Bobby, my dear brother and partner of 52 years…
I’m so happy for you because I see you are #1 on the Bluegrass Today playlist chart this week. White Line Fever was a good choice. I didn’t hardly agree with the musicians they have playing with you…. Not because they’re not good enough but because they didn’t grow up watching you and helping you “bring it” every night. And, Brother, you did that for the 52 years that I was involved, and I wish I could have helped you do this, but my time has passed.
I am so happy to see your name at the top of that list. I guess because I still associate me or my name with yours. So in actuality, in my mind, I feel a little part of it. Now don’t get the wrong impression here…I’m not trying to take any of the accolades away from you. I don’t deserve any…they’re all going to you where they belong. I’m so proud to have played a little part of watching you be the best ever at what you were doing. But you did it!
So, in closing, I will just congratulate you on a wonderful career and I hope it lasts as long as you want it to.
Your loving Brother,
Hey Rob, thank you for your time. You wanted to know what kind of strings I use. They are GHS PF175 medium light gauge – that seems to work well. The gauges 1-5 would go 11, 12, 13, 22, and 11.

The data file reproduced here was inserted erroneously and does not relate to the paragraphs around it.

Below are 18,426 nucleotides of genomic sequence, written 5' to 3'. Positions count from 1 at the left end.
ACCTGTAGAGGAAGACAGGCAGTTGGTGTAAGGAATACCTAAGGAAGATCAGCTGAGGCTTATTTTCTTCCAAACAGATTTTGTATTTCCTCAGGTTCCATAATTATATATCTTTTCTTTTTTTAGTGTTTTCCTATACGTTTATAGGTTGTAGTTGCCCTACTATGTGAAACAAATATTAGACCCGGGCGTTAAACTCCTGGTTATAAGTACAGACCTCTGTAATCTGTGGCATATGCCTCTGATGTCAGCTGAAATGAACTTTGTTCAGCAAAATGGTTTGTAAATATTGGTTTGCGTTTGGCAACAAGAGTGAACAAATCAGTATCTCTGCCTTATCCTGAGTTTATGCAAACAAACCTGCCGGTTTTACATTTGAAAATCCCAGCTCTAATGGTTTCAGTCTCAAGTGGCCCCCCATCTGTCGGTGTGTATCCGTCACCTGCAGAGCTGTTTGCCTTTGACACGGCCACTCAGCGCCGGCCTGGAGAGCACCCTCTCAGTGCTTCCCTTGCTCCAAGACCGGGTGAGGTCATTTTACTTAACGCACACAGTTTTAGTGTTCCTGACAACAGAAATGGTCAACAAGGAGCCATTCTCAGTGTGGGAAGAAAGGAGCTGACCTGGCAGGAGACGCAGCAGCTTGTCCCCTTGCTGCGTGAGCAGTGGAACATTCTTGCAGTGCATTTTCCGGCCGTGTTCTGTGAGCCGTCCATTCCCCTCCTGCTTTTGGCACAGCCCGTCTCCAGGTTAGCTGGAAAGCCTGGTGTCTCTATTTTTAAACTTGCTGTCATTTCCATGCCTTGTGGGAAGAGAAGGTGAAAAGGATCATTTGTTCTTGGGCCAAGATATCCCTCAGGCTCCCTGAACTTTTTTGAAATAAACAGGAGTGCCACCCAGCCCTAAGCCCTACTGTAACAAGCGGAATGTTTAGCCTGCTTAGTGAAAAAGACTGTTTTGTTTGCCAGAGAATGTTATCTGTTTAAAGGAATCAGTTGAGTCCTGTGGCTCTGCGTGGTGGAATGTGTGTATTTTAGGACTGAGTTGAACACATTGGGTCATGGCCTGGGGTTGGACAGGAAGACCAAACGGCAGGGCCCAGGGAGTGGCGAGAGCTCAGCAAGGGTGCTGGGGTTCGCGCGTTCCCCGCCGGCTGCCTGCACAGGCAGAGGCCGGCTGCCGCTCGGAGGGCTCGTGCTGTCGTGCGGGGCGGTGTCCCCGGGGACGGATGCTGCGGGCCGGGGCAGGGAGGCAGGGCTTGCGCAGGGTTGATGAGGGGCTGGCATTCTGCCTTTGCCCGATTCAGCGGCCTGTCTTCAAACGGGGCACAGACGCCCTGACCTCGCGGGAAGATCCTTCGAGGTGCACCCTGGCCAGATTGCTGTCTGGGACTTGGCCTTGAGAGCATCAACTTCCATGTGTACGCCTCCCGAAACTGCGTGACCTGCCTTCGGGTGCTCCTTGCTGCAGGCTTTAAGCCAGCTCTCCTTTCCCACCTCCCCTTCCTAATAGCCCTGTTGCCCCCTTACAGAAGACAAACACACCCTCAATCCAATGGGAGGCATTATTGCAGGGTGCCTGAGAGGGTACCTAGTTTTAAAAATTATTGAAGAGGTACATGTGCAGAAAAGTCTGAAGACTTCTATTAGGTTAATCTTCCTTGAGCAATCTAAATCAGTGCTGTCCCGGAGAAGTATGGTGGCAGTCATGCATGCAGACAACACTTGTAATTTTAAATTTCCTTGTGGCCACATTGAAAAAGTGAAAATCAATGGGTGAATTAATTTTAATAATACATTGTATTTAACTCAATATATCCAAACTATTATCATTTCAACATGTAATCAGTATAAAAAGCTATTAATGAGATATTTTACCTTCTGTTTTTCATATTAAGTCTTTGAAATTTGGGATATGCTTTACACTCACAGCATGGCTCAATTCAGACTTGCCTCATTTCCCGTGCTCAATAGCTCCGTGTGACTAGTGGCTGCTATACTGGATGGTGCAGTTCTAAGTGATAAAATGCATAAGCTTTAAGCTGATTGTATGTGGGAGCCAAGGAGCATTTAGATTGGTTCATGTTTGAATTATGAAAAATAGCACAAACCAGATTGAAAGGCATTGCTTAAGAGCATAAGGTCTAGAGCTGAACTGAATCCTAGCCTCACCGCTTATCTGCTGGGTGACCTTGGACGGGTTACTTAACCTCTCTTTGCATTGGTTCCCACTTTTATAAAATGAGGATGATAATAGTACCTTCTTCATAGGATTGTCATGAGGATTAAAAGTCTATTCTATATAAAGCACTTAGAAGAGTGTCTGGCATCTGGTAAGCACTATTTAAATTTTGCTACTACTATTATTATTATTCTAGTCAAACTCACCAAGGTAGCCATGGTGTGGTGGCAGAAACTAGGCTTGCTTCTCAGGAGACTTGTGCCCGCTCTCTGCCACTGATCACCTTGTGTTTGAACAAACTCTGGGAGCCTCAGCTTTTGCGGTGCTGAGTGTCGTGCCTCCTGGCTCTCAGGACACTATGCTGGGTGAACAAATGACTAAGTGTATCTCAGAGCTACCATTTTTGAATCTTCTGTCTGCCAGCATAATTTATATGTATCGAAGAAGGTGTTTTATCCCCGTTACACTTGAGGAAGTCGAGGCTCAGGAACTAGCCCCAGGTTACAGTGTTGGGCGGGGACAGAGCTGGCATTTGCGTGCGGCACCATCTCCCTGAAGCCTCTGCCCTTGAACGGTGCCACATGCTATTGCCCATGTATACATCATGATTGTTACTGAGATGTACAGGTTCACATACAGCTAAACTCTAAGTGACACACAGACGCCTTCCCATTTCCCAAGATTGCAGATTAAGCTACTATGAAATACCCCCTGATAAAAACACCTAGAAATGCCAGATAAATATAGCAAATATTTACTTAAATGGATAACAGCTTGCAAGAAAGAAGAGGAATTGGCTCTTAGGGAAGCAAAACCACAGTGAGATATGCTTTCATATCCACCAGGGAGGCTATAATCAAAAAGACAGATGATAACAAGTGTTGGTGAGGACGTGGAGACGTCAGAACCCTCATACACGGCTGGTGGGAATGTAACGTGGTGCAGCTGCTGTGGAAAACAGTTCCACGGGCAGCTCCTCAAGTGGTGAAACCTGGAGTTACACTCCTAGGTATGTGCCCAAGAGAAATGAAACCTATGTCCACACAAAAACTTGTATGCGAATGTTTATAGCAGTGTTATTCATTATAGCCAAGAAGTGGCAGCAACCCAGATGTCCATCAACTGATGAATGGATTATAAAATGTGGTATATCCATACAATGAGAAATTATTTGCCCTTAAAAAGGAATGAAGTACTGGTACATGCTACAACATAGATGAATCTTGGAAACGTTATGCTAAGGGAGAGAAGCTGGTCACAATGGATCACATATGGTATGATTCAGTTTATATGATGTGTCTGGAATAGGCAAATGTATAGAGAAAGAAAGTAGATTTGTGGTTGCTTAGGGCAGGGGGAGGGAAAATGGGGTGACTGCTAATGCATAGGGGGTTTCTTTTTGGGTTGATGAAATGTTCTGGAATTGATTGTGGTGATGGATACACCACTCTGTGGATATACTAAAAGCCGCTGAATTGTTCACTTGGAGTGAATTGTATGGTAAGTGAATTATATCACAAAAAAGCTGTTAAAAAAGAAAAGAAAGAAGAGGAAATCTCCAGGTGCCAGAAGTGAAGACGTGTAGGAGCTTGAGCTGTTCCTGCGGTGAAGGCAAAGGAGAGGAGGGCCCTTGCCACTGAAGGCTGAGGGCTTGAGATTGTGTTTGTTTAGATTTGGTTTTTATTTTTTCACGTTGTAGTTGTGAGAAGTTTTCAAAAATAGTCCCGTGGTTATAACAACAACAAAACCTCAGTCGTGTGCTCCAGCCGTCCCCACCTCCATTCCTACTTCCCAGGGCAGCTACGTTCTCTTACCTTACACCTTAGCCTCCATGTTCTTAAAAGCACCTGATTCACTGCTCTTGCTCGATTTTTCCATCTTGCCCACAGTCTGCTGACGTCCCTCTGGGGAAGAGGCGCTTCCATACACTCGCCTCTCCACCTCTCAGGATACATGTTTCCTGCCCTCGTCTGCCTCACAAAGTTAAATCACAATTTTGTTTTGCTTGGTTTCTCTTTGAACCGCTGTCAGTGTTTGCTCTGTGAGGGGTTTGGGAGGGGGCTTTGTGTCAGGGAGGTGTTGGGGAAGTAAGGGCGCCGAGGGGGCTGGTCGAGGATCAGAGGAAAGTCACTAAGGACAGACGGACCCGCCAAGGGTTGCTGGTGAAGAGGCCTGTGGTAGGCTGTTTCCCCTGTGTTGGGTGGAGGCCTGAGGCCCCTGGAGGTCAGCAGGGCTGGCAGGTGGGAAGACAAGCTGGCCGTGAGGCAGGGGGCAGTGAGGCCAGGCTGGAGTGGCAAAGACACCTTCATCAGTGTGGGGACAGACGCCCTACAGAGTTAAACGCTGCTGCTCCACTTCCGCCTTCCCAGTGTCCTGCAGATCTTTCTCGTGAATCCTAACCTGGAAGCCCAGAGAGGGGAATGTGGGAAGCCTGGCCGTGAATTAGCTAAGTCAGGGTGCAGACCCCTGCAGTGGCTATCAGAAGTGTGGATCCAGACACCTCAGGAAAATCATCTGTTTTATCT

I was curious to ask you about your days working with your brother in Detroit at WJR. Frog Martin worked there with a skinny boy named JD Crowe if my memory serves me right!
I was wondering if you have any stories to share about the days you guys worked there with Casey Clark.
I grew up in Ypsilanti and my friend Dana Cupp told me that y’all worked in Detroit in the ’50s. He has a 1930 Gibson RB-4 which I understand you helped him acquire. Man what a loud banjer!
Craig Pryce – Livonia, MI
Hey Craig, thank you for joining us. I appreciate it.
Dana does have a loud banjo, but Dana is kinda loud himself! The funny thing, Craig – I don’t remember where I got it, I really don’t – I think the guy that wrote half a dozen Frog Martin songs (Wade Birchfield was his name), his twin brother had that banjo.
Hey Sonny, it seems that you have always preferred plastic thumbpicks over all the others including Blue Chip, and the Hoffmeyer Chief metal fingerpicks. What brought you to that conclusion?
Thank you, Lincoln, for jumping right on in there. We, Charlie Sizemore included, metal thumbpicks always kind of turned my stomach. They felt funny and they looked funny, and Don Wesley Reno tried to get me to use one thirty years ago, but he also used a banjo head with a hole in it… I looked at him and said “Donald, both of those innovations will never make it across the creek!” And Don really loved his metal thumbpick, but they always just felt funny on my thumb. And if I’m not badly mistaken, Raymond McClain also uses a thumbpick, and Raymond’s a pretty damn good player, so maybe there’s something to it after all!
If you have something you would like to ask Sonny, be sure to post it in the comments below, or send it to us directly.